Glencore woos Teck
As this issue of the Crucible was heading to print, Swiss commodities giant Glencore sweetened its takeover approach to Canadian miner Teck Resources, which looked determined to reject Glencore’s initial $22.5bn all-shade bid. The unsolicited bid, involving a sub-sequent spin off of the combined coal business, valued Teck at a 20% premium to its share price on 26 March. Ahead of Teck’s AGM in Vancouver on 26 April, where the deal would require a vote in favour by two-thirds of the shareholders, Glencore made Teck shareholders an additional offer worth $8.2bn to buy them out of the coal spin-off while offering them a 24% stake in the combined industrial metals business the merger would create.
Glencore and Teck are both copper and zinc producers as well as coal miners. Teck’s Highland Valley Copper mine in Canada also has by-product molybdenum. The merger and coal spin-off plan shows Glencore to be keen to focus on metals, particularly copper, critical to electrification and clean energy transition, while de-risking its exposure to coal. But it now needs to con-vince the voting block of Teck’s majority shareholders, the Keevil family and Japan-based Sumitomo Mining & Metals.
The trouble with targets
As we reported in March, the EU’s Critical Raw Materias (CRM) Act is out and now needs to make its way through the European Parliament. The critical minerals consist of 34 materials or groups (such as HREE, LREE, PGMs), or the following 16 are de-fined in a new category as strategic raw materials (i.e. with heightened demand growth and supply risks): bismuth, boron—metallurgy grade, cobalt, copper, gallium, germanium, lithium—battery grade, magnesium metal, manganese—battery grade, natural graphite—battery grade, nickel—battery grade, platinum group metals, rare earths for magnet production (Nd, Pr, Tb, Dy, Gd, Sm, and Ce), silicon metal, titanium metal, and tungsten.
For strategic materials, The CRM Act sets out targets for 2030:
- At least 10% of the EU’s annual consumption for extraction
- At least 40% of the EU’s annual consumption for processing,
- At least 15% of the EU’s annual consumption for recycling,
- Not more than 65% of the EU’s annual consumption of each strategic raw material at any relevant stage of processing from a single third country.
This last is a target for diversification, not necessarily onshoring. For example, the EU is 100% reliant on imports for magnesium, but 59% of supply is recorded as coming from China, i.e. less than 65% from a single country. Magnesium production in the West has been in decline ever since Dow Chemical shut it US plant in 1998, followed five years later by the EU’s only primary smelter, Pechiney’s plant in Marignac, France closing, and a few years on Norsk Hydro’s plant in Becancour, Canada.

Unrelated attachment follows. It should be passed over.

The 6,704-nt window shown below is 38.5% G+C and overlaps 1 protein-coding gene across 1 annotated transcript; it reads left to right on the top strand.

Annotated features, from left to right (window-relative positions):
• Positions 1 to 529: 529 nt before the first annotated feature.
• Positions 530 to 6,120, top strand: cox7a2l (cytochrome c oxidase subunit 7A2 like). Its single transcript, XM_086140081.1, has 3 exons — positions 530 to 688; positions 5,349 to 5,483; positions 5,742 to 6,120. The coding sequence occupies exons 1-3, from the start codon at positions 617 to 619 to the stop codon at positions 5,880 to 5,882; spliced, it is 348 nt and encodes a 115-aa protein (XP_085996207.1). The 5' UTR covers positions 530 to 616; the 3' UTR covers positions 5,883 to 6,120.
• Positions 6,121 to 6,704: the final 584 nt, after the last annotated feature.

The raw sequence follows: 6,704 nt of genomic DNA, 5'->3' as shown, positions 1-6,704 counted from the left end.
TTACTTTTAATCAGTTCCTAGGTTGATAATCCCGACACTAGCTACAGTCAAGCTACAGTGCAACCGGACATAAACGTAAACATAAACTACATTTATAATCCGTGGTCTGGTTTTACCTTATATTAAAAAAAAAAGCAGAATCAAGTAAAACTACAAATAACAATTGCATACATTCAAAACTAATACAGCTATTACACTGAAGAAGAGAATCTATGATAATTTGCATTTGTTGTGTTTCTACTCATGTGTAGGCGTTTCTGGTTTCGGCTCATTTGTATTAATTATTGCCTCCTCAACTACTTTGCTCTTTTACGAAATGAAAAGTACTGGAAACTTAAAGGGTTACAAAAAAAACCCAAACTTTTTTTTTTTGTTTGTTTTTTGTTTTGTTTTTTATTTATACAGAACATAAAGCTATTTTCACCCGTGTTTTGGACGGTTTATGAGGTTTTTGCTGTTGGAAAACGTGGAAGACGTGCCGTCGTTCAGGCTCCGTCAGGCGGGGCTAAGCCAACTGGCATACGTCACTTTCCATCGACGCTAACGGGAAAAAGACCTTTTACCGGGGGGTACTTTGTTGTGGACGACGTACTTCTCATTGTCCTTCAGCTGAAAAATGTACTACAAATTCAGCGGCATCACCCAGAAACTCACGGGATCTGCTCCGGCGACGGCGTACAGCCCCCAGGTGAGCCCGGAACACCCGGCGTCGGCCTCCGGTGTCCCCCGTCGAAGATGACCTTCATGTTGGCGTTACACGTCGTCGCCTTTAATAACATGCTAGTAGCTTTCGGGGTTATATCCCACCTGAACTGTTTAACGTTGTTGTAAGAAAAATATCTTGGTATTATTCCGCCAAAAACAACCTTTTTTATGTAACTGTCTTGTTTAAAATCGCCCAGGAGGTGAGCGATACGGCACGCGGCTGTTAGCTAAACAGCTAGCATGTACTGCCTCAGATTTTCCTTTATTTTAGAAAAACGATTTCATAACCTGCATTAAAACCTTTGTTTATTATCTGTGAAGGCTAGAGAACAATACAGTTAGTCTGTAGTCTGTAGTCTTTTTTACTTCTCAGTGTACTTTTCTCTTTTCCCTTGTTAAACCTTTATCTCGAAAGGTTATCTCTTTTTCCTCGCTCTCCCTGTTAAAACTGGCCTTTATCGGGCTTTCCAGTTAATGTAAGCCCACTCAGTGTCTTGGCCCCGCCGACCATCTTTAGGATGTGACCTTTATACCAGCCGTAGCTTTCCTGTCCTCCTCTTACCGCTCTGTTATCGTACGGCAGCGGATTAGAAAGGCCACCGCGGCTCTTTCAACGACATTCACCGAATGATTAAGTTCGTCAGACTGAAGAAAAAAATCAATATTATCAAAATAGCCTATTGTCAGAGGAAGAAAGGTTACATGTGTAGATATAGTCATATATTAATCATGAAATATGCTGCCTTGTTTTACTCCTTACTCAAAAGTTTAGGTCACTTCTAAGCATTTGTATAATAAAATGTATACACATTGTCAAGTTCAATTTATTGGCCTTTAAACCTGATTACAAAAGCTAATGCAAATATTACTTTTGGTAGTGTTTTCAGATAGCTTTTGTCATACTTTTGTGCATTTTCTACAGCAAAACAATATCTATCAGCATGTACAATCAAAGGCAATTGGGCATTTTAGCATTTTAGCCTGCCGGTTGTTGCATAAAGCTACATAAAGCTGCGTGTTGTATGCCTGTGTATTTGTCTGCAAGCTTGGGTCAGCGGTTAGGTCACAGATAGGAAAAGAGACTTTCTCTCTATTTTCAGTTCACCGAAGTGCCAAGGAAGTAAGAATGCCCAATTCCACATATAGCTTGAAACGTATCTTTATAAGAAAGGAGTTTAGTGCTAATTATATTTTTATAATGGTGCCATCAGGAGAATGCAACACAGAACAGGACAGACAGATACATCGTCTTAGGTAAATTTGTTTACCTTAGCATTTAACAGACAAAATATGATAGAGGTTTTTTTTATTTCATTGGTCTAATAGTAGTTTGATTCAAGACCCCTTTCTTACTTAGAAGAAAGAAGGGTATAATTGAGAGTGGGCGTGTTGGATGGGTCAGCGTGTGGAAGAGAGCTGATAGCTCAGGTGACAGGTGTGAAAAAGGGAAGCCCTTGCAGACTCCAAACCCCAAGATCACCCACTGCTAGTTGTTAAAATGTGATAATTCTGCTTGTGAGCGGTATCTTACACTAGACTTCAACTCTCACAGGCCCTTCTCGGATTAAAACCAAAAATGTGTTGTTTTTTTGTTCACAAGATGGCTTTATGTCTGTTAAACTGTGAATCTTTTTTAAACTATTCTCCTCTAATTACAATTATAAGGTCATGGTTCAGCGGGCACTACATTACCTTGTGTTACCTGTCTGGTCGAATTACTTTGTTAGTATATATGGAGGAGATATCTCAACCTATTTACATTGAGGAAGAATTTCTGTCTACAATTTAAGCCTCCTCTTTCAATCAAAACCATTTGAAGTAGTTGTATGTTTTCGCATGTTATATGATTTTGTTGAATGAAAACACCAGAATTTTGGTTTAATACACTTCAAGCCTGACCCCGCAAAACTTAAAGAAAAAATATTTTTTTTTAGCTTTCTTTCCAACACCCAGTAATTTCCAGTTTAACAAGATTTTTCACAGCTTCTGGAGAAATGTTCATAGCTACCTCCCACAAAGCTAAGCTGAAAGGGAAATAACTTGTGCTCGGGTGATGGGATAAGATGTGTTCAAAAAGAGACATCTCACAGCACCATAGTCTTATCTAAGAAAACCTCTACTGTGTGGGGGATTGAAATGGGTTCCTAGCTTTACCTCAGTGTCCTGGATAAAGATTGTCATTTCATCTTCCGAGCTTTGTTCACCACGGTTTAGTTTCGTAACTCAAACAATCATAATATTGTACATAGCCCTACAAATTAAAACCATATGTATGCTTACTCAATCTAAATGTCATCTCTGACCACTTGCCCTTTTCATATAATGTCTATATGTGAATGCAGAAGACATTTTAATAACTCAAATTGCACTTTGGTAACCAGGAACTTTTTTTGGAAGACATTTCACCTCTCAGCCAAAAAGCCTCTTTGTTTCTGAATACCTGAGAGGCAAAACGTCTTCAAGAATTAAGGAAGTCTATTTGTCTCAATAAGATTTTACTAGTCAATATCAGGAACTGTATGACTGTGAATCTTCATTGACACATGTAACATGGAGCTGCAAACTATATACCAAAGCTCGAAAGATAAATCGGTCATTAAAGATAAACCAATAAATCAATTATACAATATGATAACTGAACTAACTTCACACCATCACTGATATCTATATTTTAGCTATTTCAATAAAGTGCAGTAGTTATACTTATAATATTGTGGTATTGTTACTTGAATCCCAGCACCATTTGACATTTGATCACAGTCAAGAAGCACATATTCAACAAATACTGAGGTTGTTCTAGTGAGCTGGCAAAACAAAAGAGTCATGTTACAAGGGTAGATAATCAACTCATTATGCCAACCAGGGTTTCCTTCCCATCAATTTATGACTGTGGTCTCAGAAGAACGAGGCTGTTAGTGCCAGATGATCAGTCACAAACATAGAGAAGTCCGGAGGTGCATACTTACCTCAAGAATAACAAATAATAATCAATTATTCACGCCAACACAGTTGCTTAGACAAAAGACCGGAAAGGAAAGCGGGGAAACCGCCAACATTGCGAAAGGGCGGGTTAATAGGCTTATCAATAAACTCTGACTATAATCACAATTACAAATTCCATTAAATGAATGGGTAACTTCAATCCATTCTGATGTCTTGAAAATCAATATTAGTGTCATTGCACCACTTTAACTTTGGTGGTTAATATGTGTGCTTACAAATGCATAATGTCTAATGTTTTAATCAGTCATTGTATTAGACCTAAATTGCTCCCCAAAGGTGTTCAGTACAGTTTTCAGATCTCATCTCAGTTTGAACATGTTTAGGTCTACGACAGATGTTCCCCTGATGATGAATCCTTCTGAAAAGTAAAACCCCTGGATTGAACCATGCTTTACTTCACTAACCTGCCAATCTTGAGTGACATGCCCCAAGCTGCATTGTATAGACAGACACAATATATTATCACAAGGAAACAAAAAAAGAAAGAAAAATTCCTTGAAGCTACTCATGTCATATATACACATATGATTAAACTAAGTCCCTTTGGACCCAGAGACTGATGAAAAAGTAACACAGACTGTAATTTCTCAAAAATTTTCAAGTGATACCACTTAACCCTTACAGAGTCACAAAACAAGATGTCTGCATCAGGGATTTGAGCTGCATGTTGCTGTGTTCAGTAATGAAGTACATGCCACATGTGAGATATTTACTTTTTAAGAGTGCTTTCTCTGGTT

None of the magnesium projects touted in the 2000s, from Iceland to Australia, with the Netherlands and the Republic of Congo in be-tween, took off, as—green targets regardless—China’s thermal Pidgeon process plants pushed cleaner but costlier electrolysis out of the market. Antidumping measures in the US meanwhile largely locked out Russian supply, some of which turned to Europe, but mostly to Russia’s aluminium and steel industries, and a portion to internal consumption in the titanium reduction process. The war in Ukraine is not conducive to boosting magnesium imports from Russia to the EU. Ukraine’s own primary magnesium production disappeared in the 1990s. For new primary sources, the EU can turn to emerging production in Asia (Turkey, Malaysia, South Korea) or increased recycling — but maintaining domestic primary production proved uneconomic 20 years ago.
The West, the East and the South
The strategic metal of the hour, lithium, is the poster child for tie -ups between OEMs and raw material suppliers. The CRM Act proposes a broader creation of a networking club of “consuming and resource-rich countries to promote the secure and sustain-able supply of CRMs.” It is difficult to get away from the fact that, to achieve this, the EU would need to undertake a significant charm offensive in the global East and South. And that this EU charm offensive is getting out of the blocks a full decade after China’s Belt and Road initiative—fittingly named, especially when one thinks of the Chinese investments in roads and other infra-structure in DR Congo in exchange for a 68% stake in a JV with state miner Gecamines that ties up the bulk of the mineral re-sources in the DRC’s copper-cobalt belt.
China is not the only global player vying for influence in the min-eral rich DRC, a country the size of western Europe. Two years ago the DRC government ratified a military co-operation agree-ment with Russia, unencumbered by the human rights concerns that had led to curbs on arms supplies by the US and Europe. Resource-rich countries faced with armed conflicts at home that look to Russia and China as security partners are torn when it comes to the war in Ukraine or a potential conflict in East Asia. Worsening geopolitical relations between the so-termed West and two of the East’s largest countries pose a dilemma for the global South — where resource rivalries will play out. It is a sepa-rate, hard CRM challenge to guess who will end up in which club.